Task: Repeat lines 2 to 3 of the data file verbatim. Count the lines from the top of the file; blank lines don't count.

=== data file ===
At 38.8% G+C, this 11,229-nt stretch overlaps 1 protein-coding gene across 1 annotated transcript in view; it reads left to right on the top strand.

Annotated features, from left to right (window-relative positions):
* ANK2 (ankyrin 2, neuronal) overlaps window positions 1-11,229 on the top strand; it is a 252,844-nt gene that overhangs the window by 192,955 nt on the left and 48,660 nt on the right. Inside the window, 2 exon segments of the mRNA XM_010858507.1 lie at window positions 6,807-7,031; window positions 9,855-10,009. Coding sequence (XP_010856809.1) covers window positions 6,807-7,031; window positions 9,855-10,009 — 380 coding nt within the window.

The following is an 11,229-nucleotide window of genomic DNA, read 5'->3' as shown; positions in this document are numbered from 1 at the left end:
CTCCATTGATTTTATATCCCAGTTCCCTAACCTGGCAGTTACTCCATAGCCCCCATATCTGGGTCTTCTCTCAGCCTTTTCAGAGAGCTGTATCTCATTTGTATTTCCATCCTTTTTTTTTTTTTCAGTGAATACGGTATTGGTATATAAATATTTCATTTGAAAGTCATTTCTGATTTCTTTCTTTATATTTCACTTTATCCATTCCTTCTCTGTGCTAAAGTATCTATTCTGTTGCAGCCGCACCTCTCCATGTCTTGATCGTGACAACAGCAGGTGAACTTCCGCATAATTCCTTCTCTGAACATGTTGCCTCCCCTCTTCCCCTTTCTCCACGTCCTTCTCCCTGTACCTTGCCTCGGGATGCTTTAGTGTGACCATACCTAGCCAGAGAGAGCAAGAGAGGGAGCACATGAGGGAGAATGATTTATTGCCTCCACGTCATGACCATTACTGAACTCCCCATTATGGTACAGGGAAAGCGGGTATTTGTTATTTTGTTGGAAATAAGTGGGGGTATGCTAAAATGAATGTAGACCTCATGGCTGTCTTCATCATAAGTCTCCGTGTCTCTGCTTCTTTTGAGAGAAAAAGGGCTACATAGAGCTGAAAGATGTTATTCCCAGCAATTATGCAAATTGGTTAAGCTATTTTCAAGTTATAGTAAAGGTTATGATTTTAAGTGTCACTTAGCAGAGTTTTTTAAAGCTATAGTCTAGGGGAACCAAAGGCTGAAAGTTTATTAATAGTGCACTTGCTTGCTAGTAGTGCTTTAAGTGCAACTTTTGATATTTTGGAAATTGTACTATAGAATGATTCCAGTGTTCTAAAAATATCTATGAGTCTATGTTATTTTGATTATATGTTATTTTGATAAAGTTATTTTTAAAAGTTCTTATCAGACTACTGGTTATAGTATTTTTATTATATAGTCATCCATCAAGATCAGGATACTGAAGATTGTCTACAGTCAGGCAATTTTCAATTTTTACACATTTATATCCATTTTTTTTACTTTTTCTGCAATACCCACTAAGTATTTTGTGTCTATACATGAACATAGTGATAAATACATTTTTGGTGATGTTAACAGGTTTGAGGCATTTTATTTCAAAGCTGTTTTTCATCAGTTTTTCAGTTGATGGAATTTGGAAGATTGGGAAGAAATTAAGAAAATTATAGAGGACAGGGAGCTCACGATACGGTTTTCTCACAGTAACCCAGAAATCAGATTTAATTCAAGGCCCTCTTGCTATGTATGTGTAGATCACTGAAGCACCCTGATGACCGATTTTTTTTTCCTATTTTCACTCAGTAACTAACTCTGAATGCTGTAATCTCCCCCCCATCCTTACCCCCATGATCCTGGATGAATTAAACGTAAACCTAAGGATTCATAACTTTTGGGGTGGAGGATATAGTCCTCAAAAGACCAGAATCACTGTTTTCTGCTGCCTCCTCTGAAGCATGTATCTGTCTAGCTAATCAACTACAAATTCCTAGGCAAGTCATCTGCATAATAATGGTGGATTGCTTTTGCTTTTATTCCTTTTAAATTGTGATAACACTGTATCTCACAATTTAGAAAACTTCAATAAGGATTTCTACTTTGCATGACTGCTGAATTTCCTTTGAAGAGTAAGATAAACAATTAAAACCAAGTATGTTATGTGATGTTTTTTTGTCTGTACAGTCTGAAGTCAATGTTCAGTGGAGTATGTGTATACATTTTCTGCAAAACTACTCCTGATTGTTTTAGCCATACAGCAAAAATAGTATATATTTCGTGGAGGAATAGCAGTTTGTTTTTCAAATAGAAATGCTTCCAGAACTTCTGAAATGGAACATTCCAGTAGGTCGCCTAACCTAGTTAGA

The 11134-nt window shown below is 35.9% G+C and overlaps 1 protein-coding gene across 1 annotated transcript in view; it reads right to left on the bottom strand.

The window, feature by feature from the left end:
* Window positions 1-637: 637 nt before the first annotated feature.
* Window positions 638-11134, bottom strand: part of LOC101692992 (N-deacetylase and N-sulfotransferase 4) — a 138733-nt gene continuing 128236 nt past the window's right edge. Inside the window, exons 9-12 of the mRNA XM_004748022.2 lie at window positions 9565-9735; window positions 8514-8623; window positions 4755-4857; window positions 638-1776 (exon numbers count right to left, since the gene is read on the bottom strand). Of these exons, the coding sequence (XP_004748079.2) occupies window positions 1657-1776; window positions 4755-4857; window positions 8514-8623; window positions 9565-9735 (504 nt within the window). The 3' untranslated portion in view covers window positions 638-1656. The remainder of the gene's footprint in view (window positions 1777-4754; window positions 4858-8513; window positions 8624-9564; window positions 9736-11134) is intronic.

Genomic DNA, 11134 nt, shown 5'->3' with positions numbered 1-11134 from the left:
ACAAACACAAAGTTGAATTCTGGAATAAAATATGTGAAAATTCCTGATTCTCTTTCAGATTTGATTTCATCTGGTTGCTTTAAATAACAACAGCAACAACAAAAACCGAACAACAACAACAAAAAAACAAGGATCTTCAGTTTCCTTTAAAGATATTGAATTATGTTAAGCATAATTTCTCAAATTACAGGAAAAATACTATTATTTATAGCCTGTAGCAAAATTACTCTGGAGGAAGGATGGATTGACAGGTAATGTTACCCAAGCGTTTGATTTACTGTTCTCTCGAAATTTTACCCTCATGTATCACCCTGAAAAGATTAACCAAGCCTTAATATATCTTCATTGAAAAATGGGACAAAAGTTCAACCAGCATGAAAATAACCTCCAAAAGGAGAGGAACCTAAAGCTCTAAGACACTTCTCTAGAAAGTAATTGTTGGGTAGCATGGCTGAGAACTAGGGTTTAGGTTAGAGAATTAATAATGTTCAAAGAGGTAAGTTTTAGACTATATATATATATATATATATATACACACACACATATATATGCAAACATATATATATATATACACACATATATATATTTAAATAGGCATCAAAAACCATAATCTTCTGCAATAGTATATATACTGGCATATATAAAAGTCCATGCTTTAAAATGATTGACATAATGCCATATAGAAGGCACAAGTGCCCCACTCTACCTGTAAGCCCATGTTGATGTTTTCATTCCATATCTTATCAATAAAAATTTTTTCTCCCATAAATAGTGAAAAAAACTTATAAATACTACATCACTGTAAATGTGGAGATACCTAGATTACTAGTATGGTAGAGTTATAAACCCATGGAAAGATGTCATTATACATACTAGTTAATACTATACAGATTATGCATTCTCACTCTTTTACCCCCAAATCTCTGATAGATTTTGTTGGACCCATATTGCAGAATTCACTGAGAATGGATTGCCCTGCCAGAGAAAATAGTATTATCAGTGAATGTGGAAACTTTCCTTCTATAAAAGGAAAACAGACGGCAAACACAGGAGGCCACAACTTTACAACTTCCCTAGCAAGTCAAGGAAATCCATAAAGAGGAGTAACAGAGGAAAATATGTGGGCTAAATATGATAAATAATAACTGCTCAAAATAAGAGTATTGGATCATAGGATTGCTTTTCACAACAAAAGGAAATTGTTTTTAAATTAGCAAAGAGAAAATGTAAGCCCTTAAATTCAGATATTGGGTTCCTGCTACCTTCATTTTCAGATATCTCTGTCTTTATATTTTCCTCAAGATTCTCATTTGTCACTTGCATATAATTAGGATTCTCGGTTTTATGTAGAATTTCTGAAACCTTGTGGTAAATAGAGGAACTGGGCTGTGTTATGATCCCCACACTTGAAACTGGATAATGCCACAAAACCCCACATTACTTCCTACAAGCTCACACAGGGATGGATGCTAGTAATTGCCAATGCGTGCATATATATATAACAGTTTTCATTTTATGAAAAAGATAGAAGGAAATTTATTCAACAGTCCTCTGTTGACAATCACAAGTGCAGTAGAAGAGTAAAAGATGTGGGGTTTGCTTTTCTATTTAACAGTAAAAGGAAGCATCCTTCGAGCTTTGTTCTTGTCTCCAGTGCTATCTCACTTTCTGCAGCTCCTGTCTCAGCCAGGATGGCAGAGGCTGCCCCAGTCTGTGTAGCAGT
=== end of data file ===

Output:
Annotated features, from left to right (window-relative positions):
* ANK2 (ankyrin 2, neuronal) overlaps window positions 1-11,229 on the top strand; it is a 252,844-nt gene that overhangs the window by 192,955 nt on the left and 48,660 nt on the right. Inside the window, 2 exon segments of the mRNA XM_010858507.1 lie at window positions 6,807-7,031; window positions 9,855-10,009. Coding sequence (XP_010856809.1) covers window positions 6,807-7,031; window positions 9,855-10,009 — 380 coding nt within the window.